Acid solutions Alkaline solutions Abrasives Organic compounds Chelating agents

Low or high pH Dissolved metals Complexed metals Metal chips and fines

Rinsing

Water

Low or high pH

Dissolved metals Organic compounds Waste chemicals Chelating agents

Process Stream System Constituents Wastestream Constituent

Process Stream System Constituents Wastestream Constituent

Plating

Acid metal solutions Alkaline metal solutions Chelating agents Reducing agents Organic compounds

Low or high pH Dissolved metals Complexed metals Waste chemicals

Etching

Acid solutions Alkaline solutions Organic compounds

Low or high pH Dissolved metals Complexed metals Waste chemicals

Control Filtration

Analytical chemistry Activated carbon Diatomaceous earth Filter media—paper, polypropylene, cotton

Low or high pH Organic compounds Dissolved metals Complexed metals Solid metals SIudge

Waste chemicals Waste filter media

Inventory

Concentrated process chemistry

Low or high pH Organic compounds Dissolved metals Complexed metals Chelating agents Reducing

Stripping

Alkaline solutions Acid solutions Chelating agents Organic compounds Abrasives

Low or high pH Dissolved metals Complexed metals Waste chemicals Metal chips, fines

Waste treatment

Process chemistry Treatment chemistry

Metal compounds

Other inorganic compounds

It should be noted that in most cases wastestreams are composed not only of process chemistry but also of by-products of chemical reactions and electrolysis. This fact becomes important when attempting to recover and return those "escaped" solutions (e.g., dilute metal-bearing rinse streams) which are often the focus of process and operation modification. It is usually not sufficient to stop generating waste simply by returning it to its source. Usually some type of purification or separation, themselves sources of waste generation, will eventually be required. This quickly puts the lie to the myth of "closed-loop" operations. While source reduction is powerful, it is only reduction, not elimination.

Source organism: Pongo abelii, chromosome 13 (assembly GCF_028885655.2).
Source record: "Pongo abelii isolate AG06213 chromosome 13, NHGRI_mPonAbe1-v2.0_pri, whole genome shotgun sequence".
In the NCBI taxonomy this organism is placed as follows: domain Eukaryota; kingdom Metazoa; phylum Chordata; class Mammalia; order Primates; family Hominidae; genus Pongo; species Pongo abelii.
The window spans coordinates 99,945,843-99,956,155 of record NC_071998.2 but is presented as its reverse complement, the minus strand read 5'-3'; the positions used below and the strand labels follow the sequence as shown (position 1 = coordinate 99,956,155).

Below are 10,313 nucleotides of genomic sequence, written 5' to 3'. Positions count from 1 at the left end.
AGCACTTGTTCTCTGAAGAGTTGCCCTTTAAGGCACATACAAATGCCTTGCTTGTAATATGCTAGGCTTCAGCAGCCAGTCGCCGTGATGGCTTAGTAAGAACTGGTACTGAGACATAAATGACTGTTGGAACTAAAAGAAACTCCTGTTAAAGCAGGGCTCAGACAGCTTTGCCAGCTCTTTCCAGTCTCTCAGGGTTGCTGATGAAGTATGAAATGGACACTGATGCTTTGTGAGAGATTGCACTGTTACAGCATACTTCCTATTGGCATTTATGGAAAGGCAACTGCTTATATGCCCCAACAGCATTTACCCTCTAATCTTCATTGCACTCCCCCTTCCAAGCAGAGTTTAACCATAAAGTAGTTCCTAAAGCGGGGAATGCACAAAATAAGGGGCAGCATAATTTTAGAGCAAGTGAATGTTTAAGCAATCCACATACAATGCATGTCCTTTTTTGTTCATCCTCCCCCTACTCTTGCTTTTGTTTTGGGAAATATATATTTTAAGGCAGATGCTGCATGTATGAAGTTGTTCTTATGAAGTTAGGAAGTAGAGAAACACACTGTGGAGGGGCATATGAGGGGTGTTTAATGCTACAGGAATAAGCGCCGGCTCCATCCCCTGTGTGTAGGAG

Material Substitution

Of the three source reduction strategies to be discussed in this paper, material substitution in the plating industry is the most fraught with barriers beyond the control of plating plant operators. This is because, in many operations, the status quo has become nearly codified, either informally through customer acceptance and resistance to change or more formally in specifications which require specific processes. The plating plant operator does not, however, escape the blame for a lack of implementation of alternative processes. Suppliers have often been "ahead of the wave" in devising process chemistries which address current effluent concerns squarely, and yet only a few brave pioneers in the plating industry have changed, and then often under extreme pressure. The following examples will illustrate the perils and promise of material substitution.

Deionized Water

Of all the substitutions possible, the use of deionized water in place of tap or softened water has potentially the greatest impact and widest application in the reduction of waste generation. Strongly supported in the literature [6][7], this option has seen widespread use in industries where water quality is seen to be a critical parameter (e.g., semiconductor manufacture). And yet most plating operations use deionized water only to replace evaporation from plating process solutions, if at all. The results of this choice are significant and far-reaching.

First, any material added to a process solution other than pure water or replenishment chemistry must be considered at least a potential contaminant, requiring later removal through purification or solution disposal. Therefore, adding tap water to a process solution, when replacing evaporative losses with either "fresh" water or captured rinses containing diluted process chemistry, hastens the demise of that solution, thereby increasing waste generation.

Second, rinse water, especially in fully integrated systems which return rinse solution containing process chemistry to the process solution should be as free of contaminants as possible. While a certain level of hardness is tolerable while achieving high-quality rinsing, that level is often exceeded by the tap water in several regions of the country,[8] and at any rate is unpredictable. This can lead to blaming rinsing quality problems, such as spotting, on rinse water which is "dirty", without determining exactly which contaminant is the problem. This in turn leads to higher rinse water volumes (to dilute the contaminants) and higher levels of waste generation.